Penetrating eye injury

  • Suspected penetrating eye injuries

    1. Do not force eyelids open -pressure on the lids may cause extrusion of ocular contents.
    2. Do not attempt to remove a protruding foreign body from the globe.
    3. Fast the patient from the time they are seen.
    4. Use appropriate analgesia. Consider NSAIDs. If opiates are required consider concurrent antiemetic as vomiting increases intraocular pressure and may cause expulsion of ocular contents. Use ondansetron rather than agents which may precipitate dystonic reactions.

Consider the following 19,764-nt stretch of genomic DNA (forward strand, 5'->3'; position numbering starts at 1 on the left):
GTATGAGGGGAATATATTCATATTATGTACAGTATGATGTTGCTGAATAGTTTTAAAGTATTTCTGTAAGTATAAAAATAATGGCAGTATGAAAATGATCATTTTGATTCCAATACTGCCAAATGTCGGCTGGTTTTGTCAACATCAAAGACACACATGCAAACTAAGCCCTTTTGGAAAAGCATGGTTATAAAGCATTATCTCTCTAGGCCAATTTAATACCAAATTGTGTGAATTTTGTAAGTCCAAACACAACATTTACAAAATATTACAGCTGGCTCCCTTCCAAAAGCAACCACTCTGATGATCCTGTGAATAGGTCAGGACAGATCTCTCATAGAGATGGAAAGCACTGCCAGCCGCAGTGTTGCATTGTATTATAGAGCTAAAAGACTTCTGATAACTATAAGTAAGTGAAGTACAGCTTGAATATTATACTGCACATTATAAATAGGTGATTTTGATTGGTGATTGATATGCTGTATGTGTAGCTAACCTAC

5. Notify ophthalmology for all suspected penetrating eye injuries.
    6. After discussion with ophthalmology, image the orbit (X-ray or CT) in cases where an intra-ocular foreign body is suspected.

    Signs suggestive of globe perforation

    • Severe loss of vision.
    • Squashed or distorted appearance to globe
    • Ocular contents extruding from globe (iris and retina ö pigmented, vitreous - clear jelly).
    • Distorted or peaked pupil.
    • Loss of red reflex.
    • Relative afferent pupil defect.
    • Loss of ocular motility.
    • Shallow anterior chamber
    • Chemosis -bulging of the conjunctiva.